Heavy Drinking Versus Alcoholism

Gillian May

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As a former nurse and recovering alcoholic, I want to educate people about the dangers and health issues of alcoholism. I know that education would have helped me understand some confusing issues. Unfortunately, current education around alcoholism and health issues is not widely available or common knowledge.

Most people know that alcohol can be bad for you at a specific limit. However, most people ignore warnings because alcohol is used by so many in our society around the globe. Warnings usually advocate drinking responsibly, but no one knows what that means or why.

According to the CDC, heavy drinking is defined as 8 or more drinks per week for a woman or 15 or more drinks per week for a man. And according to the Mayo Clinic, alcoholism is defined as a pattern of drinking that causes any kind of negative effect in someone’s life. They may have problems controlling the amount of alcohol, continuing to use alcohol despite adverse consequences, drinking more to get the desired effect, and having withdrawal symptoms when alcohol consumption stops.

Therefore, heavy drinking that brings about negative consequences on a frequent basis, may be considered alcoholism.

During the height of my alcoholism, I would have said that I functioned very well and didn’t have any negative outcomes. However, the denial inherent in alcoholism covered obvious issues like frequent terrible hangovers (which is alcohol withdrawal), health issues, inability to concentrate, and feeling tired all the time. Many alcoholics I have talked to admit that they, too, had many negative consequences that they just didn’t see or refused to see.

However, reading an article or some education about the real risks and what is considered heavy or alcoholic drinking may have helped me. Most of us drink because everyone seems to drink nowadays so, why not? But what if we understood that if we frequently consume a lot of alcohol and receive adverse effects from it, then we are engaging in alcoholic drinking.

Alcoholism is when you can’t stop or reduce drinking, and you continue to drink despite getting severe hangovers or other consequences. These consequences don’t have to be serious to be considered a sign of alcoholism.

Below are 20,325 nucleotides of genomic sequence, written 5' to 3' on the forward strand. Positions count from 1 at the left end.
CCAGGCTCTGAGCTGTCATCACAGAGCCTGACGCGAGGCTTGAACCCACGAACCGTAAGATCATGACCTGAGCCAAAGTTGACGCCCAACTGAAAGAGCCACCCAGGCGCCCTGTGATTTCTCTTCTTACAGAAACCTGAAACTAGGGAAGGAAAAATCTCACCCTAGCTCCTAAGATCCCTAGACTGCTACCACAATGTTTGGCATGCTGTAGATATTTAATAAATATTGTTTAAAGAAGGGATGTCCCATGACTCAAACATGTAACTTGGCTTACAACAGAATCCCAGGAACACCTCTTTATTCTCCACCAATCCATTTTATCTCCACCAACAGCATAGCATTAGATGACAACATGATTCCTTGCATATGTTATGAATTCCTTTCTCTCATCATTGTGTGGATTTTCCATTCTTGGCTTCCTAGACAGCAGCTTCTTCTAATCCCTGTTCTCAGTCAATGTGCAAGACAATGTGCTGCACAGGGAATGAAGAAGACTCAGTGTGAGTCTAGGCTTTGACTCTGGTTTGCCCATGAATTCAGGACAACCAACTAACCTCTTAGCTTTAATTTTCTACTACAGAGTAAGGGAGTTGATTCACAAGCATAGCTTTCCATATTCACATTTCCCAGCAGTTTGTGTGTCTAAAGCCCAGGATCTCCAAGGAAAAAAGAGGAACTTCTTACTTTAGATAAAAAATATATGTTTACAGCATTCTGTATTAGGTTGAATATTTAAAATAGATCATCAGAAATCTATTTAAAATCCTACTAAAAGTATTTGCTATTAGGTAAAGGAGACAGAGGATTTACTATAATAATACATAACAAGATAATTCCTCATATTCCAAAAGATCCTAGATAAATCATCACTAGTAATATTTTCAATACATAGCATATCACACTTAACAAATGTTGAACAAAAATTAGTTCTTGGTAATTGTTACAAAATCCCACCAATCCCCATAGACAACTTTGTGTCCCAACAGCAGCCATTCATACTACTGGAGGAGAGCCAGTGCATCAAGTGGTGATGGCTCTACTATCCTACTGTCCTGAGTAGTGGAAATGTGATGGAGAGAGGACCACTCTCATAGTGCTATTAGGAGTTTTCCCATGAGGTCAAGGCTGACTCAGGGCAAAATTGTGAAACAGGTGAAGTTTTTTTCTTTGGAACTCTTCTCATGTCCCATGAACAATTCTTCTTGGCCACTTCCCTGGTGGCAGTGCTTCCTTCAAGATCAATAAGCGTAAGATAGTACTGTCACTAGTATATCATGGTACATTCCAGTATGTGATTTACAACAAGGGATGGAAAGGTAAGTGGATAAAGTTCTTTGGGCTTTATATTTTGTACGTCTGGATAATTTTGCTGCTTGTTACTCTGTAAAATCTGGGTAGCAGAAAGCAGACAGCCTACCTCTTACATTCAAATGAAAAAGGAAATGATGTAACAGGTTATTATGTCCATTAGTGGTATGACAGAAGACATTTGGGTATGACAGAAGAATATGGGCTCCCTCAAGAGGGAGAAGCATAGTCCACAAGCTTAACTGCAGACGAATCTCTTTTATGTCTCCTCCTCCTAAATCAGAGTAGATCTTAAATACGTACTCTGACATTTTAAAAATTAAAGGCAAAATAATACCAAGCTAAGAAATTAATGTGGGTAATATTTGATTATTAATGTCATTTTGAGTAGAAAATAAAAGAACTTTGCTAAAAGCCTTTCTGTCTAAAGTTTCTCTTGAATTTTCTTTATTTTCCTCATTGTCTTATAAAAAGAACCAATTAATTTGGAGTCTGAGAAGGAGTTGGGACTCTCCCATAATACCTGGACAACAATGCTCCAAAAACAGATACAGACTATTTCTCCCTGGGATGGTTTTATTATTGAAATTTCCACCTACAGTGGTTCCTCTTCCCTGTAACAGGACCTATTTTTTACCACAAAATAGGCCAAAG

People must understand this because, unfortunately, heavy drinking is on the rise in the US and around the globe. According to the National Institute on Alcohol Abuse and Alcoholism (NIAAA), in 2019, over 25.8% of adults in the US engaged in heavy drinking. Also, the NIAAA states that those who engaged in heavy drinking were 70% more likely to have an alcohol-related emergency department visit. Lastly, heavy drinking got even worse during the pandemic, where alcohol sales rose by 34% between April and June of 2020.

These statistics tell us that we have a severe rise in alcoholism, yet nothing is getting done to increase treatment resources or enhance educational information for the general public.

We already know that prohibition doesn’t work, but we need a concerted effort to reduce the issues that contribute to alcoholism. According to research around alcohol addiction prevention, we need better social services, jobs, housing, access to health care, and a sense of community. We also need better education that doesn’t use a lot of medical jargon to reach a wider audience.

More education that helps people understand the nature, symptoms, and qualifications for alcoholism would help people reach out for help more. We also need to change the narrative in our society around alcohol use. I recall when tobacco use was considered cool, but public health cracked down on it due to the research showing increased death and morbidity. Perhaps the same needs to happen with alcohol so that people understand the toxicity of this drug. The more we advocate for this, the better.

If you or someone you know engages in heavy drinking with negative consequences, there may be a developing alcoholism issue. The negative effects could be as simple as being sick after a night of drinking or not doing your job correctly due to a hangover. Many of us don’t realize that this could be alcoholism. But the more we talk about this, the better we will be.

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I'm a former nurse turned freelance writer. I have extensive experience in administration, frontline care, and education in mental health, public health, and geriatrics. However, after 20 years, I needed a change and always wanted to write. I have personal and family experience in mental health and addictions, so I'm passionate about advocacy and education in those areas. I'm also a traveler, photographer, and artist. I funnel all my various expertise into my writing and hope to provide valuable content that is entertaining and educational. Join my email list if you want to read more of my work - https://upbeat-trader-4181.ck.page/839d0ab3f9. I also have a book on Alcoholic Liver Disease coming out in 2021.

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